Why a company’s purpose matters

Why a company’s purpose matters
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People we, as a culture, hold up as being successful are often miserable. Why is that?

“(S)uccess is not about one thing nor an infinite number of things; it is about "just enough." We found that reaching this state requires your active engagement in four very different kinds of goals: Happiness, Achievement, Significance, and Legacy.” Just Enough: Tools for Creating Success in Your Work and Life. Laura Nash & Howard Stephenson

Life is not about sequencing those forms of success—First, I work real hard on my job. Then, when I have my wealth, I give it back to society. That would require putting aspects of your life on hold. Joy or contentment comes from achieving some balance throughout your life.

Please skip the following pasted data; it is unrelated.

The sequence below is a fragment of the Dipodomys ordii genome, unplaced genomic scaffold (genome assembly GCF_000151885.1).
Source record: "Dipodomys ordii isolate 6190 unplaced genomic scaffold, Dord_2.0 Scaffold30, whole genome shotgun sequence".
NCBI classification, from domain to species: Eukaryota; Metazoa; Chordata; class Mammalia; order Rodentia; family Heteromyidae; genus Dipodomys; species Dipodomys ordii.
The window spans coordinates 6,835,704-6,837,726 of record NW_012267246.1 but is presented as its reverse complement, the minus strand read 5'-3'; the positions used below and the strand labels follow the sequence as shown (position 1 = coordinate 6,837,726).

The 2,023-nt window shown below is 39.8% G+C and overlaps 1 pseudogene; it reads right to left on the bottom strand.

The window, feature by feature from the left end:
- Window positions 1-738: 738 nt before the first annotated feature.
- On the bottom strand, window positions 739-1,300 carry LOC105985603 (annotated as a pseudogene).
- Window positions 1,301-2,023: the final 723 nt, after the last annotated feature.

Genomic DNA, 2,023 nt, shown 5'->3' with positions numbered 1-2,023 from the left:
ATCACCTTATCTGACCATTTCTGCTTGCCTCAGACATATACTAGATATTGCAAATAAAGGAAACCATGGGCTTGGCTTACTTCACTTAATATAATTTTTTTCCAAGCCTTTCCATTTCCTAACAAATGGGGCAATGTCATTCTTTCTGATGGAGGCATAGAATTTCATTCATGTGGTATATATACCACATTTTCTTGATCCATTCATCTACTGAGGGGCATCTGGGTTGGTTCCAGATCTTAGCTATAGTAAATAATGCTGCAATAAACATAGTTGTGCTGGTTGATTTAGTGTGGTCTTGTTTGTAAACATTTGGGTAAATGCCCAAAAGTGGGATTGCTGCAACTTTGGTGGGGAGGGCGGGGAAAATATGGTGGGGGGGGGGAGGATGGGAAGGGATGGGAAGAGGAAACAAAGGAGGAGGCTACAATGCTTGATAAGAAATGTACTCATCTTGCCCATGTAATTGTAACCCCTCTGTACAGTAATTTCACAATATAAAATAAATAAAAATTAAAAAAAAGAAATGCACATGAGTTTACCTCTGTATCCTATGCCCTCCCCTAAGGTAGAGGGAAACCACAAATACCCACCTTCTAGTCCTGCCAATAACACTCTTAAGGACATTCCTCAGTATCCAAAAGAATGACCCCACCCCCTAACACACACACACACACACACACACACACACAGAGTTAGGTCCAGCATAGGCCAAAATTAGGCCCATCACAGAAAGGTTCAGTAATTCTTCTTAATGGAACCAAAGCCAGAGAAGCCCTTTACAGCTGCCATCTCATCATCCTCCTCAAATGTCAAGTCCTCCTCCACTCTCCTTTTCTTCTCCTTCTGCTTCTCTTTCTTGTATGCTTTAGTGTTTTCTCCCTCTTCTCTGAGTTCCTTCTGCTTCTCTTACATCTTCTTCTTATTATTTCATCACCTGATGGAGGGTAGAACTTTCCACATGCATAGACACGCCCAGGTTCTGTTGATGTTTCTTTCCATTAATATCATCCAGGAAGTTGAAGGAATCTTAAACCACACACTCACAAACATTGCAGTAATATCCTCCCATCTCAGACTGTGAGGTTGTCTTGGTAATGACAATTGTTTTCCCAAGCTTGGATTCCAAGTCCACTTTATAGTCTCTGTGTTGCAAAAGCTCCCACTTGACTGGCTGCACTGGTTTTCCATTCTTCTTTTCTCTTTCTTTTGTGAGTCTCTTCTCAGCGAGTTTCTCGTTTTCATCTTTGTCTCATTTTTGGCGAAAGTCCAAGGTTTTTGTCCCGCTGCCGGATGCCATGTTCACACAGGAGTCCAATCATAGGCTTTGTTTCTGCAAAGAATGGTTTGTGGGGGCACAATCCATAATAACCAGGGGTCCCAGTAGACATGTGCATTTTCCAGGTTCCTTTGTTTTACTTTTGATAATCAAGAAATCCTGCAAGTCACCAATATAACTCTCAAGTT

The forms of success vary based on whether you or others define the goals, and on who derives the benefit. 

  • Achievement is goals we set in comparison with others but where the impact is in the external world.
  • Significance is goals oriented to others but aligned with your internal values. The impact is also external.
  • Happiness is about you. You decide what makes you happy, and the impact of happiness is on you.
  • Legacy is creating accomplishments that others will carry forward after you. The impact that you create with that legacy is something you may not even be able to recognize in the moment.

People who are making some version of these contributions experience more joy in their lives. It is a form of work/life balance to seek these forms of success for yourself in the proportions that make sense for you.